Amelia Earhart

by: Calyssa Marra

Biography

Amelia Earhart, born July 24, 1897, in Atchison, Kansas, grew up upper-middle class due to her grandparent's money. However, as her father was an alcoholic, she stayed with her grandmother's a lot. It was there she became adventurous. Amelia wasn't always interested in aviation, though. After World War I, she volunteered as a nurse in the Red Cross. She typically liked helping fallen pilots which was her first major experience with aviation. At a air show, she took a plane ride and discovered that she really wanted to be a female aviator, despite the fact that, in the twenties, female pilots were not exactly common. She was, in fact, only the sixteenth woman to ever receive a pilot's license. She eventually became such a good aviator that she broke seven speed and distance records for women. In 1928, she was selected by Captain H. Railey to be the first woman to fly across the Atlantic Ocean. While not to her liking, she was just a passenger because it was supposedly too dangerous for women to pilot a plane that distance. Taking off on May 30, 1932, Earhart flew from Harbor Grace, Newfoundland, to Northern Ireland. By doing this she was the first female ever to fly across the Atlantic. She also made a trip from Hawaii to California, as well. This would make her the first woman to fly across the Pacific Ocean. She also tried to circumnavigate the equator. On July 3, 1937, she went missing and they have never been able to recover her plane. On January 5, 1939, Earhart was pronounced dead.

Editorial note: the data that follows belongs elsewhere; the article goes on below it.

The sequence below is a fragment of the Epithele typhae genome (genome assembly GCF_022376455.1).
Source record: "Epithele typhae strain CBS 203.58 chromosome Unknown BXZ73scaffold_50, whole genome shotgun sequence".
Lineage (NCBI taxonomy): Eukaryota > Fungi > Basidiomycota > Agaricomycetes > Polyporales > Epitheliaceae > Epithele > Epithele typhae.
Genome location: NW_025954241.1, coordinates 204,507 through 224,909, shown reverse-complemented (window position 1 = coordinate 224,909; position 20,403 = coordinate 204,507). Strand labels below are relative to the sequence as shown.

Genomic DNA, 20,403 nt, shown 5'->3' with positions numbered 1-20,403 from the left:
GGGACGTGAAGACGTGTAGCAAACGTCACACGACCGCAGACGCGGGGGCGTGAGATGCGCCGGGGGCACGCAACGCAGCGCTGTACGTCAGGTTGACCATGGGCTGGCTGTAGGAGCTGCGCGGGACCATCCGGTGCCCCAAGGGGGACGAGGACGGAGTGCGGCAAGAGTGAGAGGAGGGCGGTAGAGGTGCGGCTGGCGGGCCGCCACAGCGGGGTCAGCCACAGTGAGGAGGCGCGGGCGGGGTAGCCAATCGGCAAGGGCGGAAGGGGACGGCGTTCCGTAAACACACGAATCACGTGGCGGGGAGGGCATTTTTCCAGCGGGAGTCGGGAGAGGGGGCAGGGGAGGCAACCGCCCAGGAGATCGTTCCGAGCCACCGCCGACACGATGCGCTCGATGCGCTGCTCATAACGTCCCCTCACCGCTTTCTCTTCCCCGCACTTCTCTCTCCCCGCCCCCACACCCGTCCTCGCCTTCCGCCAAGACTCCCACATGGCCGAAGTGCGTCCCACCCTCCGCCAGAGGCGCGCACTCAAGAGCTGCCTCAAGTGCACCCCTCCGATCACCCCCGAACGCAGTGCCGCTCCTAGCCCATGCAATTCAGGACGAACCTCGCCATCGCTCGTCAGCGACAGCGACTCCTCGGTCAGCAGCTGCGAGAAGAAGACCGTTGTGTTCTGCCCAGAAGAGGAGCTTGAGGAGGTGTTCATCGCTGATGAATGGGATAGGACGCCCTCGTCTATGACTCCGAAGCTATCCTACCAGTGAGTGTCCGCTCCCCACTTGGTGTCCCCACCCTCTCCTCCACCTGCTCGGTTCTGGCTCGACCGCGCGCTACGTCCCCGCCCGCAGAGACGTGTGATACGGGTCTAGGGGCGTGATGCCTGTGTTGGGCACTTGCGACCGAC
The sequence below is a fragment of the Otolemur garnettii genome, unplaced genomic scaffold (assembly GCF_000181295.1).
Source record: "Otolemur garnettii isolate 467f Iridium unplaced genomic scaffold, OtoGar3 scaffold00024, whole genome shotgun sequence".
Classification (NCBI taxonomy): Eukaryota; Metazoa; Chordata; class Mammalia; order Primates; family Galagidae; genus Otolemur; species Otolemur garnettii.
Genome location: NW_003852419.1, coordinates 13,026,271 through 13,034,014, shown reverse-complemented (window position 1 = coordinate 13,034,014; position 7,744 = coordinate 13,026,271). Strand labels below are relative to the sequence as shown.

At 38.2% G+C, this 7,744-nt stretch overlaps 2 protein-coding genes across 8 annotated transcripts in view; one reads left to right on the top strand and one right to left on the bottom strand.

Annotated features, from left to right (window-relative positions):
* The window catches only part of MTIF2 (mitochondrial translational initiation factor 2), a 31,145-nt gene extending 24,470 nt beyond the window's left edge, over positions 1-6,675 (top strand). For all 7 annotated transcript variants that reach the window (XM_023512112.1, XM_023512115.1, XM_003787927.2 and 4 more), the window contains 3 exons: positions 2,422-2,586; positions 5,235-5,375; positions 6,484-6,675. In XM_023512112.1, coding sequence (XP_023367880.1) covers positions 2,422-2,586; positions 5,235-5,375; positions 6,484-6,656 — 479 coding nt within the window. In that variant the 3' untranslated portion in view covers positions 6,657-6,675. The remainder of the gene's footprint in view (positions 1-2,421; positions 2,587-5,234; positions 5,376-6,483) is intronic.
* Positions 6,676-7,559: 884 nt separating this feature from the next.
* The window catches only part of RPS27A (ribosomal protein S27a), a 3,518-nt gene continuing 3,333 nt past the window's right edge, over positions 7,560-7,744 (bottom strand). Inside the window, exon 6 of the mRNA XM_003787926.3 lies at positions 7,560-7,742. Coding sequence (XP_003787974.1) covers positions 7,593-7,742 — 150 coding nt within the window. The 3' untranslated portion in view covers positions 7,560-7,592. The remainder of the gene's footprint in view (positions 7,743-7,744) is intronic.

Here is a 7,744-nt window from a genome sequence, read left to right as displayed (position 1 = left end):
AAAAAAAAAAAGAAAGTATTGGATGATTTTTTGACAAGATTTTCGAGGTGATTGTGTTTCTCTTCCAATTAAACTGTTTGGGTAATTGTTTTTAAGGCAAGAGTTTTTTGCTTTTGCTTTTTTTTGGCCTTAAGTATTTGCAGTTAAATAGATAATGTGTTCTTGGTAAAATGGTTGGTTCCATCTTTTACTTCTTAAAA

Impact

Amelia Earhart wasn't just the first women to fly solo across the Pacific and Atlantic, she was a very powerful and influencing figure. She changed the stereotypes for women in many ways. She wore clothing that wasn't very typical for girls, such as pants and she cut her hair shorter than what was usually allowed. She also broke the mold of men being the only ones that could pilot a plane. She proved that women can be aviators, and flying across the Atlantic and Pacific wasn't too dangerous for women. Women were not fragile and incapable. She served to open the door for women to take a more active role in their own destinies by serving as a high profile example of a woman daring to go after a typically "male" dream. She was a pioneer for gender equality.

Amelia Earhart - Mini Biography

Video Questions

1) Why was Amelia embarrassed by the attention she received from just being a passenger?

2) How many hours would she fly a day?

3) What was flying to Earhart?